Ex Post Evaluation of 2002 FIFA World Cup Korea / Japan
Senior Fellow, RIETI
Time flies like an arrow. A year has passed since the World Cup was held in Japan and South Korea. The event has three dimensions: "game" (football), "business", and "festival".
Justifiably, any business entity is subject to evaluation with its performance and results being tested all the time.
In discussing the business dimension of the World Cup, we should distinguish between two different types of business entities and stakeholders, namely, the public and private sectors.
The leading players in the private sector include TV broadcasters, an advertising agency (Dentsu Inc.), official sponsors and so on. All these entities must have internally evaluated the outcome of their respective World Cup business and have been subjected to external evaluations. Furthermore, the results of such internal and external evaluations would be reflected by their earnings reports and communicated to their shareholders, and thereby, eventually receiving the ultimate external evaluation in the form of the market's verdict.
Their public-sector counterparts, however, are not subject to evaluation by the market. Who should then be evaluating these entities? Have the "business" results of the local governments, which played a core role in the World Cup last year, been subjected to appropriate evaluation? In other words, has an appropriate "administration evaluation" been carried out? Such an evaluation would require a local government to first examine and evaluate its achievement by itself, and then, disclose the findings to the public for evaluation. This is how an orthodox democratic local administration is supposed to work. My survey over the 10 local governments that hosted the World Cup, however, found that all but one - Oita Prefecture - of these governments have not carried out a fully-fledged ex post evaluation and there was not even any sign indicating their having tried to conduct an evaluation. As I announced I would in my previous column (Japanese only), I have conducted a survey on, "Ex Post Evaluation of the World Cup by Local Host Governments," and will outline the results below. Click here for the report.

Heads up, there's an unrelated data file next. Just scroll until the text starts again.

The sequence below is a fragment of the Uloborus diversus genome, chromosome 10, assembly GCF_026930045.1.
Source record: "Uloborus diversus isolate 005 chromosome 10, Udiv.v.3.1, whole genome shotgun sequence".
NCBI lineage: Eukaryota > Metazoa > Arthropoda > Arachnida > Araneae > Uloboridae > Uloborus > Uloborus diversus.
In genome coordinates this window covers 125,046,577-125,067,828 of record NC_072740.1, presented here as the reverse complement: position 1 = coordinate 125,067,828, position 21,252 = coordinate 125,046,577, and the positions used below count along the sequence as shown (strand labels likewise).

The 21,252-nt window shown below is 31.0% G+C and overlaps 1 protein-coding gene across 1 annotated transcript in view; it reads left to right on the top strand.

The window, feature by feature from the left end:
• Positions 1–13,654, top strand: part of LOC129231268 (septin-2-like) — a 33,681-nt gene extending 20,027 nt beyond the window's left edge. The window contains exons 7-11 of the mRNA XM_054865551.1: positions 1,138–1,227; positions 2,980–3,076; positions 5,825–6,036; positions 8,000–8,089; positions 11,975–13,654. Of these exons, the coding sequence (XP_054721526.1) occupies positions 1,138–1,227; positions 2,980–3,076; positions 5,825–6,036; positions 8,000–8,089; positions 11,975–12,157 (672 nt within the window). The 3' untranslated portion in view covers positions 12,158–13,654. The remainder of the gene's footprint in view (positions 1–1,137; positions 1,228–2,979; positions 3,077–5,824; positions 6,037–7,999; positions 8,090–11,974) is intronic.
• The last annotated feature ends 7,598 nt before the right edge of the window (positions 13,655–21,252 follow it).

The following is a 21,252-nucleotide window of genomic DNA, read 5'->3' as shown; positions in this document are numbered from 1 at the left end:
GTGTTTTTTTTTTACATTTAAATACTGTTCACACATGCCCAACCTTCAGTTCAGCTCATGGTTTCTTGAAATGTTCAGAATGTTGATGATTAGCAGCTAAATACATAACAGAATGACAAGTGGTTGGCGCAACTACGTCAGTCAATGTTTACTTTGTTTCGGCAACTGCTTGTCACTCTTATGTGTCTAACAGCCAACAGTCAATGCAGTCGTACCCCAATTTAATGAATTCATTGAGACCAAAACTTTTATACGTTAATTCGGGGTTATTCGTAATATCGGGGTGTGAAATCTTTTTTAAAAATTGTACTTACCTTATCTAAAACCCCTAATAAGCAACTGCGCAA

Question no. 1 of the survey was to find out whether the local governments recognize the necessity of ex post evaluation. As to the question of whether or not they have evaluated the results of the World Cup, only three - Oita Prefecture as above mentioned, plus Yokohama City and Shizuoka Prefecture - said they have conducted some kind of evaluation on their own.
Evaluation is not the purpose of the survey
To avoid misunderstanding, I would like to note that the purpose of my survey is not to substantiate or evaluate each local government's achievements made through hosting the World Cup. The survey results are not intended for use in judging success or failure of each local host government. Neither is it the intention of the survey to check or verify if, how, and to what extent each local government fulfilled its intended results. All these issues should be left to the members of each concerned local communities, to which I do not belong.
Although it may be unsolicited advice, these local communities should first map out a "regional" vision on their own. It is not necessary to try to equally fulfill all the assumed goals, or the items asked in the survey. Rather, they should be able to define their respective "regional" vision through deciding on the prioritization of these items. What I intended in my survey is not to verify achievements, but to clarify the "presence or absence and actual state of an ex post evaluation mechanism". In other words, I tried to find if and how these local governments recognize their initial intentions prior to hosting an event, incorporate such initial intentions into policy measures, and assess the outcome. Providing certain measurements as a foundation for future debates, the survey is meant to propose the creation of an evaluation mechanism that consists of a set of frameworks for clarifying "purpose", setting "goals" (target figures), and verifying "results".
Accountability in Sports Policy